Two-Faced Django Part 5: JQuery Ajax

December 11, 2007. Filed under django 72 jquery 6

We've been spending a lot of time together recently, and you're probably wondering if I'm going to quit writing this series before covering any Ajax at all. That is a very valid concern. But, be reassured, this segment of the tutorial is going to cover using JQuery to implement Ajax voting in our web app. If you haven't followed along with the previous articles, grab the snapshot of the current progress of our project.

Adding JQuery to the web app

The first thing we need to do is download JQuery. I recommend grabbing the uncompressed version, because it makes debugging things much more pleasant when you don't have to read minified Javascript...

var x = m45(k32, a32);

What does that mean? I don't have the faintest clue. But if you want to find out, you can get the gzipped and minified library version instead of the uncompressed library linked to above.

Once you have downloaded the library, you're going to want to move it into the polling/media/web/ folder. For sake of simplicity we are going to rename it to "jquery.js".

mv jquery-1.2.1.js jquery.js

Now we just need to modify our polling/templates/web/base.html file to import the JQuery library. First open up our file

emacs templates/web/base.html

Now we want to change the top of the template from

<html> <head>
<title>{% block title %}A Generic Title{% endblock %}</title>


<html> <head>
<script type="text/javascript" src="/media/web/jquery.js"></script>
<title>{% block title %}A Generic Title{% endblock %}</title>

One task crossed off the todo list. A handful more to go.

Adding URLs for the Ajax.

Go ahead and open up the for the web app. Its sleeping at polling/web/

emacs web/

When designing your urls, you might decide that you'd want something that looks like this:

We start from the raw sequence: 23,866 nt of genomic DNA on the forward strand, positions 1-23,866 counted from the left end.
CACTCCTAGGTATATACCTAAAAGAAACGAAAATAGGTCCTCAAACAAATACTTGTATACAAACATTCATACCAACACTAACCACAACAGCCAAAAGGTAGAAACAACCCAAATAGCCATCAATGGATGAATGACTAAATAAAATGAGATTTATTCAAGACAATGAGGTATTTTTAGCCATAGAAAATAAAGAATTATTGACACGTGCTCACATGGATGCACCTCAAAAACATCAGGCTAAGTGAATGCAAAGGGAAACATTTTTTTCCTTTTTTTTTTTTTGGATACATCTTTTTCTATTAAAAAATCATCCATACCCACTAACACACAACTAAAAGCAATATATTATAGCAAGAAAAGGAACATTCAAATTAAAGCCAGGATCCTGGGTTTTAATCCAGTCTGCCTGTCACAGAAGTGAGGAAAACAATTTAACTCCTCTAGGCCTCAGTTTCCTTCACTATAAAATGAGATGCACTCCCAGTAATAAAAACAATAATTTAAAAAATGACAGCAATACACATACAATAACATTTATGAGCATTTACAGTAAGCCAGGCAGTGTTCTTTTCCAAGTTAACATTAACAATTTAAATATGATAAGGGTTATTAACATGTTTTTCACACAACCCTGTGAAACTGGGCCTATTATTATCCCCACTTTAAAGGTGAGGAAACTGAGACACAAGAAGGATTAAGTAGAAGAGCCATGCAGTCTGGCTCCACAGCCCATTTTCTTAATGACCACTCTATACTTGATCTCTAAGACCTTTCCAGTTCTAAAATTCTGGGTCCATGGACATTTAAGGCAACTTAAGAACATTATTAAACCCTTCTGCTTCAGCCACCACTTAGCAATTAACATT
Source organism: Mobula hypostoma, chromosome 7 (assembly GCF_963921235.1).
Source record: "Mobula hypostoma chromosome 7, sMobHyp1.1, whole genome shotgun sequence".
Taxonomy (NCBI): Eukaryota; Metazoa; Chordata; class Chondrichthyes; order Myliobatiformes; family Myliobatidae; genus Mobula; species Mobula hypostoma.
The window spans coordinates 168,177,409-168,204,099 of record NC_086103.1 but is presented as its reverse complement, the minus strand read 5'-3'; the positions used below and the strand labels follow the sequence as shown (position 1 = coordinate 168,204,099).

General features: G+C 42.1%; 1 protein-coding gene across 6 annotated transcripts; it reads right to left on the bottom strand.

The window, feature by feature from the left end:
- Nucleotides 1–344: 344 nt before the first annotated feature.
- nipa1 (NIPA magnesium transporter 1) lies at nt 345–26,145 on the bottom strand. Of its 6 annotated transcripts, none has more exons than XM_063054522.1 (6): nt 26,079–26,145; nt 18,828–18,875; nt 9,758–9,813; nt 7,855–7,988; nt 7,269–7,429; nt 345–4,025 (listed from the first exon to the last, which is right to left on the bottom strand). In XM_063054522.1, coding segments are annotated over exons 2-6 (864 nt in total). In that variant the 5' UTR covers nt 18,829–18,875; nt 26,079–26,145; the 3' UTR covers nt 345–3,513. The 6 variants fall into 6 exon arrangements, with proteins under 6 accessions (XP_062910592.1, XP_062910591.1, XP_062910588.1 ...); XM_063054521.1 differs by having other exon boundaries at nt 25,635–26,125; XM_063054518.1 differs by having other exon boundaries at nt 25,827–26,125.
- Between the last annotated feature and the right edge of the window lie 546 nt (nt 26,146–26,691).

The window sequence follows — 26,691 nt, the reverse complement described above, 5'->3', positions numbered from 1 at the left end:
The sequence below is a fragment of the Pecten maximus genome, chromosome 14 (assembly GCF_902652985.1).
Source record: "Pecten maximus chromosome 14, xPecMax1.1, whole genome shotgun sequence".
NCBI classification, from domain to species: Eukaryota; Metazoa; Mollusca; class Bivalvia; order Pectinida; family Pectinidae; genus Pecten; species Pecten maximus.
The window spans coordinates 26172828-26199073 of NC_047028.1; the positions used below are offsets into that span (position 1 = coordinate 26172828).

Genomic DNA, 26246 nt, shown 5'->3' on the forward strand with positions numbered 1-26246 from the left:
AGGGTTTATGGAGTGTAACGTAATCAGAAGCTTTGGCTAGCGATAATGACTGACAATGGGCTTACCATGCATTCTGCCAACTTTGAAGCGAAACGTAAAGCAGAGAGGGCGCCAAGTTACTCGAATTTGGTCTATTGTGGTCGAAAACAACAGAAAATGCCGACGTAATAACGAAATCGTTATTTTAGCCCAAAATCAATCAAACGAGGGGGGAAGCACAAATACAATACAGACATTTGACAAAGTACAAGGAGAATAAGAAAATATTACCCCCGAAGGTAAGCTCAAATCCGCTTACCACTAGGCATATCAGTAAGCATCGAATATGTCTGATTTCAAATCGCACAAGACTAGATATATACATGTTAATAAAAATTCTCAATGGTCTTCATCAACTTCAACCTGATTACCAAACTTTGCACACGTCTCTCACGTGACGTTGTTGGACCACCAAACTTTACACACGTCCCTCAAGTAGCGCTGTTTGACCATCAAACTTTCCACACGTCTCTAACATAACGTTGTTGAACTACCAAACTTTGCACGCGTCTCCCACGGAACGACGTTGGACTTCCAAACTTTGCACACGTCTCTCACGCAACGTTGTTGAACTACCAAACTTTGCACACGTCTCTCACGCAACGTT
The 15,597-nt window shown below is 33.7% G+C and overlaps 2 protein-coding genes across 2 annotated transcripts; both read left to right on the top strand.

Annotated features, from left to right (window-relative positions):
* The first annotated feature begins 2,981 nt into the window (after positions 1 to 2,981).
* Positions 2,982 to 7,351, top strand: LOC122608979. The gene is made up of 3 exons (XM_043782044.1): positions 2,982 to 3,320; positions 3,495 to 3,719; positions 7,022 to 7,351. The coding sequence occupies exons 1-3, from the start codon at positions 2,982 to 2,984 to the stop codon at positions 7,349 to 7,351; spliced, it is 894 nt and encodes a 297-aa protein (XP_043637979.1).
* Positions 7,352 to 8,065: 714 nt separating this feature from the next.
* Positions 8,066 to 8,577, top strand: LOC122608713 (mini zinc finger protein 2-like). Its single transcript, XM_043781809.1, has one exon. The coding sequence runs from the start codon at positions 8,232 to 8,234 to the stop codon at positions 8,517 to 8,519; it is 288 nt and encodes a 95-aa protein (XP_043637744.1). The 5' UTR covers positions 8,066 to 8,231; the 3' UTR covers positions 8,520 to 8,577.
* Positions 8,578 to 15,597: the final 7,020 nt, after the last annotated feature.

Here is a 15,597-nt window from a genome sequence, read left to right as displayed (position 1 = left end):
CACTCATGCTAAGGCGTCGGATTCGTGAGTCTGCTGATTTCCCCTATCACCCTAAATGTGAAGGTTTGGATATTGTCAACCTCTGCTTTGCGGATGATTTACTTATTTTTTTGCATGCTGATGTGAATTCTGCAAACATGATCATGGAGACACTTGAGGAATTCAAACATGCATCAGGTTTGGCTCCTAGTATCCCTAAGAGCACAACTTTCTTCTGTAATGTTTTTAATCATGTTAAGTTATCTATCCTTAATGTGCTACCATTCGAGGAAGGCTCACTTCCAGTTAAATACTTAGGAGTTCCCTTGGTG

(r'^poll/(?P<id>\d+)/vote/up/$', 'polling.web.views.vote_up'),
(r'^poll/(?P<id>\d+)/vote/down/$', 'polling.web.views.down_down'),

So you'd send an Ajax (although, I really just mean asyncronous) request to /poll/4/vote/up/ to vote up poll 4, and you'd send an Ajax request to /poll/13/vote/down/ to vote down poll 13. Thats a perfectly reasonable way to structure your urls.

In this tutorial we're going to do it this way instead:

(r'^vote/$', ''),

We're not going to rely less on the url requested, and rely more on the GET parameters passed along with the request. Why is this better? Well, it does let us write one view instead of two views (although that one view will be more complex than the two views), but the real benefit here is a bit contrived: it gives us the opportunity to showcase rewriting javascript snippets with Django templates.

Your web/ should look like this now:

from django.conf.urls.defaults import *
from polling.core.models import *
polls = Poll.objects.all()
urlpatterns = patterns('',
    (r'^$', 'django.views.generic.list_detail.object_list', 
     dict(template_name='web/poll_list.html', queryset=polls)),
    (r'^poll/(?P<object_id>\d+)/$', 'django.views.generic.list_detail.object_detail',
     dict(template_name='web/poll_detail.html', queryset=polls)),
    (r'^create/$', 'polling.web.views.create'),
    (r'^vote/$', '')

Now we need to write that pesky vote view in the web/ file.

Writing the vote view

A little bit back I mentioned that we are going to be communicating with the vote view using data sent via GET requests. The first thing we need to pin down is what data will we be expecting, and how will we label it?

We need two pieces of data:

  1. the primary key of the poll to vote on, and
  2. whether it is an up vote or a down vote.

Because I possess a simple mind, we're going to translate those requirements into two keys: 'pk' and 'vote', and we're expecting 'pk' to be an integer representing the poll's primary key, and we're going to expect the value of 'vote' to be either 'up' or 'down'.

After that highly democratic design session, we're ready to start writing our view. First thing we need to open up the web/ file.

emacs web/

The first thing we need to do is add an import for simplejson:

from django.utils import simplejson

and change the line importing HttpResponseRedirect from

from django.http import HttpResponseRedirect


from django.http import HttpResponse, HttpResponseRedirect

Now we need to write our vote view. Lets plan how it should work before we look at the code:

  1. Check if the request is of type GET.
  2. If not of type GET, fail.
  3. If is of type GET, check for existance of parameters 'pk' and 'vote'.
  4. If one or both parameters does not exist, fail.
  5. If both exist, grab the corresponding poll and vote up or down depending on the value of 'vote'.

Okay, now lets see how it looks in Python.

def vote(request):
    results = {'success':False}
    if request.method == u'GET':
        GET = request.GET
        if GET.has_key(u'pk') and GET.has_key(u'vote'):
            pk = int(GET[u'pk'])
            vote = GET[u'vote']
            poll = Poll.objects.get(pk=pk)
            if vote == u"up":
            elif vote == u"down":
            results = {'success':True}
    json = simplejson.dumps(results)
    return HttpResponse(json, mimetype='application/json')